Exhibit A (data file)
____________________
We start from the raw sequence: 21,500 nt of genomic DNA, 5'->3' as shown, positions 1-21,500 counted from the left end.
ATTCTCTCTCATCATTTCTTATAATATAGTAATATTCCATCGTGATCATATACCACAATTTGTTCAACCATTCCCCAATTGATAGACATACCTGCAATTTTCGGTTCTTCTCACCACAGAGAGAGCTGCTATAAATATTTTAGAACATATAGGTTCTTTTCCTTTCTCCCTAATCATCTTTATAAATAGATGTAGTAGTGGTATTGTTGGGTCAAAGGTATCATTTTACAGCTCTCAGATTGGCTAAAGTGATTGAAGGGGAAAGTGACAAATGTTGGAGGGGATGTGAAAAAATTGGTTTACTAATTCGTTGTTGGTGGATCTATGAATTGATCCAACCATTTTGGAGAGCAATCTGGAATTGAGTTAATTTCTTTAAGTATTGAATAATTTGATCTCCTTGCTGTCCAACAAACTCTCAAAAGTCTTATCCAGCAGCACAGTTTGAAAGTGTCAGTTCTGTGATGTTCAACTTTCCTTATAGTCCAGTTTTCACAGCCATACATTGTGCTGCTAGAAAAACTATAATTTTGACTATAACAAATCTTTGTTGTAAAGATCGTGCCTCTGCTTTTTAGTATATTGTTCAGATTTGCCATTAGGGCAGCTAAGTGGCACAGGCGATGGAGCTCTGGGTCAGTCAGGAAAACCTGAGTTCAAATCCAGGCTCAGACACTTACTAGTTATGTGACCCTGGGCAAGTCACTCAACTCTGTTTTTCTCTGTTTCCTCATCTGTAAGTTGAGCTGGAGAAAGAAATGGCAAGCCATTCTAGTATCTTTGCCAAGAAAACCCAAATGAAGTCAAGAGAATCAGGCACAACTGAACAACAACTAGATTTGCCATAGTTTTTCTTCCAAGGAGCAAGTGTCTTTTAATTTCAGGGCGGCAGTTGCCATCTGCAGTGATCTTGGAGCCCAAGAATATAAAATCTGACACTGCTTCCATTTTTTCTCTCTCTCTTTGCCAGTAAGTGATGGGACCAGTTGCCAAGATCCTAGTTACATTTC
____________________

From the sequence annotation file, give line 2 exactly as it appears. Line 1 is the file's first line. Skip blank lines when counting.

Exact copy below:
ATTCTCTCTCATCATTTCTTATAATATAGTAATATTCCATCGTGATCATATACCACAATTTGTTCAACCATTCCCCAATTGATAGACATACCTGCAATTTTCGGTTCTTCTCACCACAGAGAGAGCTGCTATAAATATTTTAGAACATATAGGTTCTTTTCCTTTCTCCCTAATCATCTTTATAAATAGATGTAGTAGTGGTATTGTTGGGTCAAAGGTATCATTTTACAGCTCTCAGATTGGCTAAAGTGATTGAAGGGGAAAGTGACAAATGTTGGAGGGGATGTGAAAAAATTGGTTTACTAATTCGTTGTTGGTGGATCTATGAATTGATCCAACCATTTTGGAGAGCAATCTGGAATTGAGTTAATTTCTTTAAGTATTGAATAATTTGATCTCCTTGCTGTCCAACAAACTCTCAAAAGTCTTATCCAGCAGCACAGTTTGAAAGTGTCAGTTCTGTGATGTTCAACTTTCCTTATAGTCCAGTTTTCACAGCCATACATTGTGCTGCTAGAAAAACTATAATTTTGACTATAACAAATCTTTGTTGTAAAGATCGTGCCTCTGCTTTTTAGTATATTGTTCAGATTTGCCATTAGGGCAGCTAAGTGGCACAGGCGATGGAGCTCTGGGTCAGTCAGGAAAACCTGAGTTCAAATCCAGGCTCAGACACTTACTAGTTATGTGACCCTGGGCAAGTCACTCAACTCTGTTTTTCTCTGTTTCCTCATCTGTAAGTTGAGCTGGAGAAAGAAATGGCAAGCCATTCTAGTATCTTTGCCAAGAAAACCCAAATGAAGTCAAGAGAATCAGGCACAACTGAACAACAACTAGATTTGCCATAGTTTTTCTTCCAAGGAGCAAGTGTCTTTTAATTTCAGGGCGGCAGTTGCCATCTGCAGTGATCTTGGAGCCCAAGAATATAAAATCTGACACTGCTTCCATTTTTTCTCTCTCTCTTTGCCAGTAAGTGATGGGACCAGTTGCCAAGATCCTAGTTACATTTC